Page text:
Self-deprecation: because the world really doesn't need any more unbridled egos...
Family Vacation, Canada, July 2019
I am on a train headed east, somewhere between Vancouver and Toronto in the Canadian Rockies. My wife, son and I just finished another fantastic gourmet lunch in the dining car and are headed back to our berth and seating area to read, play video games, perhaps take a nap. As we are making our way back to our car, I decide I want to check out the view from the dome car instead and let them know I’ll catch up in a little while.
When I reach the dome car, it is nearly empty save for a friendly gentleman wearing glasses, maybe ten years younger than me, sitting at the top of the stairs near the front of the compartment. He does not speak but acknowledges me with a smile as I pass him and settle into a window seat in the rear third of the car.
The Canadian Rockies are spectacular in mid-July: evergreens abundant, landscape a lush green, mountains nearly devoid of snow. Occasionally, it is possible to see wildlife in the mountain scenery as we roll by. One day, during a routine stop to let higher priority rail traffic pass, we even had the good fortune to see a large grizzly bear ramble on by. He was maybe a third of a mile away, completely oblivious to us, but his presence created a buzz on the train and most everyone aboard scrambled to a nearby window to capture a grainy cell phone shot.
Time for a Nap
On this day, there are no stops while I’m sitting in the dome car. Indeed, it’s utterly serene and quiet, other than the clickety-clack, clickety-clack of train wheels on railway joints. As the train moves rapidly along it rocks gently, rhythmically, side-to-side, a giant rolling aluminum rocking cradle. Soon I am sleeping with my cheek and ear pressed against the dome’s rounded glass window.
I’m startled from my siesta by a group of raucous teens clamoring up the stairs and entering the dome car. How long I slept is not clear, though sleep I surely did...and hard, too. I know this because I have to wipe drool from the corner of my mouth with the back of my hand. The teens take no notice of me or my slobber, instead settling into seats in groups of two in front of, across from and behind me, scattered throughout the dome. It’s then I notice the man in the second row is no longer in the car. As I look around to watch the teens pinch one another, laugh in exaggerated, rowdy fashion, knock each others’ ball caps off…and just generally behave like teens and do those teen things we all used to do, I wonder if the man left because I was snoring or because he heard these young folks coming. Either way, he’s not here anymore and I can’t help but think he may have made the wiser choice.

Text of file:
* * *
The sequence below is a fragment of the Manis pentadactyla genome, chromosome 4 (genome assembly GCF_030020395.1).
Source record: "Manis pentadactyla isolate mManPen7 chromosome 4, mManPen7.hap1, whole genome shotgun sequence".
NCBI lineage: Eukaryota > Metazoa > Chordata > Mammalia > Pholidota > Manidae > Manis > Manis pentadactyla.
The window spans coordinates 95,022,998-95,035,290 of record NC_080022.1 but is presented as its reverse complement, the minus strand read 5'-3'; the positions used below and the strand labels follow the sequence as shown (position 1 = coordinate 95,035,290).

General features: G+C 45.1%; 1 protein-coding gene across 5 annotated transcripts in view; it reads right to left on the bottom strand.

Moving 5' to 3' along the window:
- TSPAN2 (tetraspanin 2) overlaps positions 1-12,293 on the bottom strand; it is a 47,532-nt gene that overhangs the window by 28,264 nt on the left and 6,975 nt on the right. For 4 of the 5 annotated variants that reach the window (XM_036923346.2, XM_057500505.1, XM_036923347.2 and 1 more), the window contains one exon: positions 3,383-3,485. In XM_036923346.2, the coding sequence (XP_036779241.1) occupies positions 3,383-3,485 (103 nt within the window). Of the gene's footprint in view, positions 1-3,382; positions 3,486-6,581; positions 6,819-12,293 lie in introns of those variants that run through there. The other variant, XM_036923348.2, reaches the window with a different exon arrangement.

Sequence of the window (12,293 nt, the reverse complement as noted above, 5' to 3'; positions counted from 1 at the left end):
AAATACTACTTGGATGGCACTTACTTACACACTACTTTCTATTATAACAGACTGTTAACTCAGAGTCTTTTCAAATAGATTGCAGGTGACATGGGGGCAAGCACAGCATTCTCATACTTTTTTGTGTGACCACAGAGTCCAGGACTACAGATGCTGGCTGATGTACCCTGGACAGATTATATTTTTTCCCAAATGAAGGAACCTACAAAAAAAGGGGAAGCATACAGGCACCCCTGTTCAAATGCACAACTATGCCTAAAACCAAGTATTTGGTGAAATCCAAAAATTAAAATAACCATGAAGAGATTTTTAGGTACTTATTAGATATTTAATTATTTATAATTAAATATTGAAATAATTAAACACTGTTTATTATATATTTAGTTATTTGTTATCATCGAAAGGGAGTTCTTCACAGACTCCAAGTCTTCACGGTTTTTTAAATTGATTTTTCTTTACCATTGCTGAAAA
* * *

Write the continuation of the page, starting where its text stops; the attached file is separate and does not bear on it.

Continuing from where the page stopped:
With the change in atmosphere, I decide I will listen to some music while I look out the window and watch the Rockies go by. I pull from my backpack a Bluetooth LG Tone headset my niece gave to me the year my mother died, turn it on, place the buds in my ears. I decide I want to listen to “Wish You Were Here” by Pink Floyd. It’s one of my favorites, a song that reminds me of my youngest daughter, and one I heard in a live performance by our onboard entertainer just the day before.
As the music starts to play, I find it somewhat difficult to hear, so look down and begin fiddling with the volume on my iPhone; one click, then two, then multiple click, click, clicks upward. When I am at last comfortable the volume is about right, I look up and notice that every teenager in the car has stopped talking, stopped roughhousing; indeed, they all have their eyes trained on me. Some of them are smiling, some laughing out loud, one girl uses both hands to point to her ears, then goes through the motion of removing a pair of imaginary headphones. Then she nods and smiles, waves at me, turns to the girls seated next to and across from her and all four laugh hysterically.
Wish You Were Here - Pink Floyd
Now I Wish I Wasn't Here...
Slowly and deliberately, not looking at any of the young folks around me, fearing what I already know is the awful truth, I reach up and remove the earbuds one by one. When my ear canals are no longer blocked, I can hear plainly and clearly David Gilmour singing about lost souls and fishbowls. I quickly press pause on my iPhone then look up, look slowly around, put forth a sheepish smile for my rail car mates. Then summarily scoop up my backpack and leave.
It Could Have Happened to Anybody, Really...
On my return to the berth, I find my wife and son sitting across from each other playing cribbage. I share my story with them, ending with, “...and it could have happened to anybody, really.”
They exchange glances and nod knowingly at each other. My wife says, “I see.” And they go back to playing cards.
I then settle into the seat next to my son, lean in for a look at the scoring board. “Who’s winning?” I ask, and in return receive simultaneous disgusted eye rolls above straight lipped mouths.
“I think I’ll go read a book,” I say, as I rise, grab my backpack and move to the seating section across the aisle.
© 2020 greg cain